What's the question?
Gee, political opposition leaders are in house arrest or worse within 24 hours of an election in Iran. Is this a new, groundbreaking precedent for countries who watch Iran closely and are EXCITED about the democratic process in IRAN to consider for implementation in their own countries in the future? Gee, lose an election in a democratic country and win a Go to Jail card? How PROGRESSIVE and innovative! What a CHANGE!
Could something happen like that in our ‘progressive’ Constitutional Republic? Has the administration criticized the Iranian election yet? The media...
Great post/thread. Thanks to all posters.
No change no hope. Wuzz up, Barry?
Pipes nailed it. The obamination is now on notice.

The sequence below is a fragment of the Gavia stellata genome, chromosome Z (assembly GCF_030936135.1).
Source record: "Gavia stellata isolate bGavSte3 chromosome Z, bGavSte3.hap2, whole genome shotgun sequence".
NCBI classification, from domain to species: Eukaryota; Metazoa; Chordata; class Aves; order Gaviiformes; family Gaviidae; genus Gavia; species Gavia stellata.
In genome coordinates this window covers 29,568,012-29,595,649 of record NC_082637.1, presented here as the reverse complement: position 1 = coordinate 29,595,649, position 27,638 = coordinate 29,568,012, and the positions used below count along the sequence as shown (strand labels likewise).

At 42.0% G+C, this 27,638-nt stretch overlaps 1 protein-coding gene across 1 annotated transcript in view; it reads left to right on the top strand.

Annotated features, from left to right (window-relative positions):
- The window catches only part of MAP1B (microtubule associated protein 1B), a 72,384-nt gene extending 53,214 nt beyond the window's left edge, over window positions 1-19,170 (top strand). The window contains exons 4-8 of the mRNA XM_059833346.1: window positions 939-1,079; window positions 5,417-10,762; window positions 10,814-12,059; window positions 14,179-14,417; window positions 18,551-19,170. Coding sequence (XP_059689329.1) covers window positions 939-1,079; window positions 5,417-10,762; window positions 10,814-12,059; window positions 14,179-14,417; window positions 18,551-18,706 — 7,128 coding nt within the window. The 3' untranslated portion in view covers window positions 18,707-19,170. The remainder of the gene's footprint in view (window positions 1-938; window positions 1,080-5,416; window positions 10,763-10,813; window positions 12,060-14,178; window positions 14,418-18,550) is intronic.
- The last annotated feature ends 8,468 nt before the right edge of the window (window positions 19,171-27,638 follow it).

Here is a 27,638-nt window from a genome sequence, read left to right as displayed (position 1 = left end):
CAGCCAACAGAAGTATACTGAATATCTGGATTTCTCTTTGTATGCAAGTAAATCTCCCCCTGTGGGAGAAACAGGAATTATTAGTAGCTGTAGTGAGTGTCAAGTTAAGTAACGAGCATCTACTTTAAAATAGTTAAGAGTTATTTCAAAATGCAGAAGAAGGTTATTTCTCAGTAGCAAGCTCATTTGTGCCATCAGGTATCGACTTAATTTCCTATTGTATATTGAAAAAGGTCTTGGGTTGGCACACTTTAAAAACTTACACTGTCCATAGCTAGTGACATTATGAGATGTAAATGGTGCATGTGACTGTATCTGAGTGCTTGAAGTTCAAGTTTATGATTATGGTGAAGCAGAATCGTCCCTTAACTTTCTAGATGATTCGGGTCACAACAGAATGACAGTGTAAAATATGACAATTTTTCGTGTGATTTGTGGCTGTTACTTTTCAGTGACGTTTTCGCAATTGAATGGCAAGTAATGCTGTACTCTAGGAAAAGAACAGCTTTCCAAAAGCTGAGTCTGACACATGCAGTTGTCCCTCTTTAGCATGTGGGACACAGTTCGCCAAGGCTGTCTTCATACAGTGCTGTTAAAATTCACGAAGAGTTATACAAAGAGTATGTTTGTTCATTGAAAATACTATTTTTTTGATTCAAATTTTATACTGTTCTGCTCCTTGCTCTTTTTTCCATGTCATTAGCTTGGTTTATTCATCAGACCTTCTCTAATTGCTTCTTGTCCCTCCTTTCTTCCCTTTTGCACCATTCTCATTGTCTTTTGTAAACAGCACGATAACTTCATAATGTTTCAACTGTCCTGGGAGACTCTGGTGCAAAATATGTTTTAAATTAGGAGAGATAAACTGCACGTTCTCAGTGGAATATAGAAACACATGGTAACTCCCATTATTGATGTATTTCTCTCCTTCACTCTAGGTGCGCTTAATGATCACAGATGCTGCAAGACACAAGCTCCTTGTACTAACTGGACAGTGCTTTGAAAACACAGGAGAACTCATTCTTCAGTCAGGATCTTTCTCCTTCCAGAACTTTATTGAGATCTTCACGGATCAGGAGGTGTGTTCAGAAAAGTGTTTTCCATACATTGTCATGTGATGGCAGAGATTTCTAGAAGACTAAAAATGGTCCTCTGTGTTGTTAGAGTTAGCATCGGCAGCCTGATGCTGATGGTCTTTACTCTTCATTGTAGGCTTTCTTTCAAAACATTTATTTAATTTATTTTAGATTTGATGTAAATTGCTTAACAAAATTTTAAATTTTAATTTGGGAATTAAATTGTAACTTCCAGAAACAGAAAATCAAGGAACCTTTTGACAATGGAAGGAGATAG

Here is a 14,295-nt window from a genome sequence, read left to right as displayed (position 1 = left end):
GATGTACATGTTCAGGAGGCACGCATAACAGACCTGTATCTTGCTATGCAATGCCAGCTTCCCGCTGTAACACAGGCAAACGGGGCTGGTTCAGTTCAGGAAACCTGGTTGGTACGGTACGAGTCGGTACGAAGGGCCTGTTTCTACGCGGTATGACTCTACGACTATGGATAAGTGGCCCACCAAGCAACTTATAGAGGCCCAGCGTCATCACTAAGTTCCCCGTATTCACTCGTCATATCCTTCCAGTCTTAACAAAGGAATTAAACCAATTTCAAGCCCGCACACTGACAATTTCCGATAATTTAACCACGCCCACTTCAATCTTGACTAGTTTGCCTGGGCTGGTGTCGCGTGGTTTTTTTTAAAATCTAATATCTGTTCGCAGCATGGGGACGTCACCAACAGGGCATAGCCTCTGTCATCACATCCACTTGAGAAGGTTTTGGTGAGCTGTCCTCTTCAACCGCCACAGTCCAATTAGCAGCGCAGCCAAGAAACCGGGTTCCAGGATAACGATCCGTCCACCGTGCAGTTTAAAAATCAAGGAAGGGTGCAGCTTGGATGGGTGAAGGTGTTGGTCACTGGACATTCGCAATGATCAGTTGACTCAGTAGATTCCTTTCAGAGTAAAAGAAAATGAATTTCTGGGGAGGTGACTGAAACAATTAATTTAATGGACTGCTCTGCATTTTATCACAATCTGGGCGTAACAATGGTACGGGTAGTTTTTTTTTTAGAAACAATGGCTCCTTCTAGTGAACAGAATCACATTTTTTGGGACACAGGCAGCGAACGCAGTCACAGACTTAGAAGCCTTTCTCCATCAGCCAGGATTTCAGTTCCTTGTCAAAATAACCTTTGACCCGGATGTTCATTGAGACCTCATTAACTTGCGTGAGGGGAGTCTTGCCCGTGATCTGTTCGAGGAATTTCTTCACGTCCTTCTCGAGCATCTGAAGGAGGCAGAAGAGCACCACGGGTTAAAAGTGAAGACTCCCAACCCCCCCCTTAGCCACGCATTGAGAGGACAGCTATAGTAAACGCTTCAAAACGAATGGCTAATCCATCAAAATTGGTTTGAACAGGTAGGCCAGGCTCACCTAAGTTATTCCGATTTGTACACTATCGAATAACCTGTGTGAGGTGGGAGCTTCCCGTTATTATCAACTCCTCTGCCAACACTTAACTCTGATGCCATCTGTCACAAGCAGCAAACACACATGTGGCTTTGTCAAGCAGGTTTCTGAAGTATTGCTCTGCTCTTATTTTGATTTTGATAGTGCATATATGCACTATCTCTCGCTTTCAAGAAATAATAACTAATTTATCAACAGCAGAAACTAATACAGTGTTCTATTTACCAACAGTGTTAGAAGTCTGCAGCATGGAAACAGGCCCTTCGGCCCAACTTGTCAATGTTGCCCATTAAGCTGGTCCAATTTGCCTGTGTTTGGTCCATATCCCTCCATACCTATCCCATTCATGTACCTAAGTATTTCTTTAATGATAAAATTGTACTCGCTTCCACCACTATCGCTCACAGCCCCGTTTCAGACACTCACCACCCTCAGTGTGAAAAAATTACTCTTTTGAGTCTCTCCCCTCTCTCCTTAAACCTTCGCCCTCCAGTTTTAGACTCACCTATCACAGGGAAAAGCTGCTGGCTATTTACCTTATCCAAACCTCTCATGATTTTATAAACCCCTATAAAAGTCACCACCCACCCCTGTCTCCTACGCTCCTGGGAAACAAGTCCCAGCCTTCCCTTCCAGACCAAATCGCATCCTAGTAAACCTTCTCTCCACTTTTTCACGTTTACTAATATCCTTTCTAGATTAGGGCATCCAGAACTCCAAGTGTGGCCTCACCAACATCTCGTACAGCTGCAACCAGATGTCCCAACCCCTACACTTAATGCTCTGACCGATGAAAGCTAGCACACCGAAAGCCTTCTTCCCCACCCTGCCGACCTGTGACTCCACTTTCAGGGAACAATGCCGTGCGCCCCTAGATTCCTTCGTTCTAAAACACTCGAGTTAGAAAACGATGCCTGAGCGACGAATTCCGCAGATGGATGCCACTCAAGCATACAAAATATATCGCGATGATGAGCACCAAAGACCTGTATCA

Would you care to expound? Please do, because I admit to not being fully informed about the Iranian political landscape. It would be nice to hear from someone who knows.
For a revolution, this doesn’t sound very well organized. Sounds more like a massive riot, and the regime will treat it as such. The mullahs were probably expecting this reaction and probably planned the mass arrests (and most likely worse) ahead of the so-called election results. All the protesters can do is burn trash cans because they aren’t going to get any help from outside the country and their leadership is probably either under arrest or divided. When the regime starts purges and mass persecution of innocents, the world isn’t going to do shit.
The “Green Revolution” is in full swing.
Good pics of the protests here: http://tehranlive.org/2009/06/14/iranian-protest-election-results-2/
Mousavi is merely slightly less confrontational than Ahmanutjob. He also has the bonus (in our eyes, not the mullahs’ eyes) of not being involved with the hostage crisis... that we know of.
Beyond that, to say the genie of freedom is out of the bottle in Iran is absurd.